As opposed to a single note of sensation, Mark Wong’s “Memory Rifts” proffers a technically simpler, yet aesthetically and sensually efficacious experience. By simply dispersing a nine-instrument composition across nine points within the museum, Wong obliges us to physically traverse the space in order to hear parts of a piece of music that cannot be heard as a whole at any one point in space. In other words, audition is keyed to our kinaesthetic, proprioceptive, equilibrioceptive (sense of balance) and—if your balance suffers when lost in music and you fall down the stairs—nociceptive (related to pain) capacities. In truth, it is almost beside the point simply to enumerate the exact senses that become enmeshed with this active sense of audition—of listening, rather than hearing.
Goldie Poblador’s “May Puno sa Dibdib ng Kamatayan (There is a tree in the heart of death)” also expresses this bridge between the senses. Poblador’s stated objective is the exploration of synaesthesia, specifically in the confusion or co-mingling of sound and scent, as senses perceived to have a greater capacity to stir our memories and evoke emotional responses.
The work itself revolves around the idea of translating musical composition to that of scent, with the visitor enjoined to compose their own arrangements of scents, with reference to vials of smells that Poblador associates with pieces of music in an adjoining room. A consequence of playing amateur parfumier (the “nose”), though, is that one has to repeatedly bend down to open and sample bottles of various scents. It is a repetition which could recall some sense of either meditative discipline or assembly-line drudgery, invoking also the senses of one’s own bodily positions and movements; even as the boundary between scent and sound is deliberately crossed, other boundaries blur and shift as well.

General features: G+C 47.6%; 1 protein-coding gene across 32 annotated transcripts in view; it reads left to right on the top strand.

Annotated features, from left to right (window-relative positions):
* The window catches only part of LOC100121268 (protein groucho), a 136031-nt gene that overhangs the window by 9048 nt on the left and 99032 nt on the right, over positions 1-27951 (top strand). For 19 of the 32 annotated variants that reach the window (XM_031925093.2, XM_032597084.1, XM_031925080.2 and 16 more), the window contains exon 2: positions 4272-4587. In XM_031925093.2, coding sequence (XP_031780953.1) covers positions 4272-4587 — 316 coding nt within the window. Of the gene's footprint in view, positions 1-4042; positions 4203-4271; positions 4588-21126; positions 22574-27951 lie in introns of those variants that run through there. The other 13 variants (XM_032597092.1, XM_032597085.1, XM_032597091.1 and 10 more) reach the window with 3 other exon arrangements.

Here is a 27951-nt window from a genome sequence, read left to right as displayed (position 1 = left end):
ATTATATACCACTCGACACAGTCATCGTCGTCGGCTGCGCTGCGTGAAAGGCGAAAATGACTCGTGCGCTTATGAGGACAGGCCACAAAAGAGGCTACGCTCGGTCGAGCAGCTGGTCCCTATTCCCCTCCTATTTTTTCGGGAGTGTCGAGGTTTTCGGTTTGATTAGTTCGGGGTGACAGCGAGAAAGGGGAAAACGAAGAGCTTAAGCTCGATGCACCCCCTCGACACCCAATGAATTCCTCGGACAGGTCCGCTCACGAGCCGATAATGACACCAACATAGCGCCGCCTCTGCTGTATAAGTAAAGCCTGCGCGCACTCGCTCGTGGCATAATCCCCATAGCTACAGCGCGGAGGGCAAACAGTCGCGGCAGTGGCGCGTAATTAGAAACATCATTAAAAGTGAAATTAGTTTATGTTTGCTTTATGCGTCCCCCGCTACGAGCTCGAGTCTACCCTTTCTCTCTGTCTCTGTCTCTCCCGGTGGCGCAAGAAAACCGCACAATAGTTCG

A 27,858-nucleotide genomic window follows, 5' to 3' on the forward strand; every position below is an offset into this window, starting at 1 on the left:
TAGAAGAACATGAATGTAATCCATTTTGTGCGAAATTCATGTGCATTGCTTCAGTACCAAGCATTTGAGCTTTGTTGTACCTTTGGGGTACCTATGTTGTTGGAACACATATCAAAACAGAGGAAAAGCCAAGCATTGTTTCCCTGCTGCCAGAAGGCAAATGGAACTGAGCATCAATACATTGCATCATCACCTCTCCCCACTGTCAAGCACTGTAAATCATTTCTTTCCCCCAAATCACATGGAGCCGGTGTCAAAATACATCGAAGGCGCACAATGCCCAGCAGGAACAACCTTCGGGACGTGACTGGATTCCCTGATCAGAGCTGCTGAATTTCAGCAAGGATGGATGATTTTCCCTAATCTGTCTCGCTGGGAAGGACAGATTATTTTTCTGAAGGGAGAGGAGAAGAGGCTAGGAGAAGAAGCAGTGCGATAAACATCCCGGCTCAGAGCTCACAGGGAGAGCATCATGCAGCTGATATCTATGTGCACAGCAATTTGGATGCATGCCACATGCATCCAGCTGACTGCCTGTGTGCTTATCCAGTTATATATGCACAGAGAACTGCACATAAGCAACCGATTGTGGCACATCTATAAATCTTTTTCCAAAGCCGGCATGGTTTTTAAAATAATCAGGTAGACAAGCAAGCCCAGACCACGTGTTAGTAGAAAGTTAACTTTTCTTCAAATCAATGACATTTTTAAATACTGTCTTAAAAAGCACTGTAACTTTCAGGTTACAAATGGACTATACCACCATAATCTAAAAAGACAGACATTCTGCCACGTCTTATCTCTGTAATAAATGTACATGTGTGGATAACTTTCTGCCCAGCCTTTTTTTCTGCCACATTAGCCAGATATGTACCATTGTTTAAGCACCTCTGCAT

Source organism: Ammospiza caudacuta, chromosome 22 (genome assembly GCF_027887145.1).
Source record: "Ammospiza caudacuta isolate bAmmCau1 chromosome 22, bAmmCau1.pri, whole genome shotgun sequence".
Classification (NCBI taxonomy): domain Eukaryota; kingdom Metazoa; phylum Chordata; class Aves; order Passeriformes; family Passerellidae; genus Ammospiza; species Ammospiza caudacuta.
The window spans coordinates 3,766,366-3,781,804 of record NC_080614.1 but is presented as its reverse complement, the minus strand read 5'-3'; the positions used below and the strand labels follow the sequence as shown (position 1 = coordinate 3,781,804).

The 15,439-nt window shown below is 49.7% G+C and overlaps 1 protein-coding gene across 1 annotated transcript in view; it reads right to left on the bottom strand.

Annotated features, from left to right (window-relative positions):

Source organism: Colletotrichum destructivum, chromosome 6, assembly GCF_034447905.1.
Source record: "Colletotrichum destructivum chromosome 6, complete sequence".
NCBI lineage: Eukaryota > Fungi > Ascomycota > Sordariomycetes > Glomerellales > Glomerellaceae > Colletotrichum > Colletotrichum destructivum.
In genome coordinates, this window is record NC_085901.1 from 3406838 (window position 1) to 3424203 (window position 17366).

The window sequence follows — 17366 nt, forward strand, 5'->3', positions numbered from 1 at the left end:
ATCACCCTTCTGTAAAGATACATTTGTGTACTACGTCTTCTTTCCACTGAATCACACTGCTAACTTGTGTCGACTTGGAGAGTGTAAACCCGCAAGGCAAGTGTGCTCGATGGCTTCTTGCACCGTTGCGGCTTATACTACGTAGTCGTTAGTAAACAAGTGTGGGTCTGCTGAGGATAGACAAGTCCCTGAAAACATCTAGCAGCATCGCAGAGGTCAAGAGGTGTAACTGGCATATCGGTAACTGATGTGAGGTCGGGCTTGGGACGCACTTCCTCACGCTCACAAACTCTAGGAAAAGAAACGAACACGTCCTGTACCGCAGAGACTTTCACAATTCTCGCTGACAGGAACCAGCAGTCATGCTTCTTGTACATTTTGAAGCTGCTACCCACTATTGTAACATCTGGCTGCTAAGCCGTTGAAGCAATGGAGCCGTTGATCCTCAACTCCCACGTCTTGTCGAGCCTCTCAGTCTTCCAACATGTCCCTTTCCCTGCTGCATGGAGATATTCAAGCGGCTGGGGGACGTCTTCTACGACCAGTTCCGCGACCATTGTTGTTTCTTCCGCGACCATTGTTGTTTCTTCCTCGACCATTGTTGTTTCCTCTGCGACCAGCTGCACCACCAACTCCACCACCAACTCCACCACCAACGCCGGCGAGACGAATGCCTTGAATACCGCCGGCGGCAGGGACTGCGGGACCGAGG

Li Hui’s cages of green lasers flicker in and out, forming a shifting pattern of barriers and boundaries which, though visually imposing, are about as physically substantial as one would expect light to be—inviting anything from the classic miming routine of the invisible box, or imagining yourself in Mission Impossible. Levity aside, Li’s “Cage” relies on the relationship between our visual and spatial senses of our surroundings, flowing rapidly between congruence and disagreement; Li’s work also alludes to the notion that the boundaries that we determine are largely reliant on our own perceptions.
Similarly, in proposing some grand tour of the human sensorium, the show as a whole, though phrased in terms of specific senses, exhibits this same uncertainty of boundaries—those works which were shoehorned too forcefully into a given sensory category betray this instability. Our senses, it seems, are not as neatly demarcated as the language we rely upon to describe them; they flow and shift and bleed over into one another, as anyone who’s held their nose to choke down some bitter medicine can readily attest.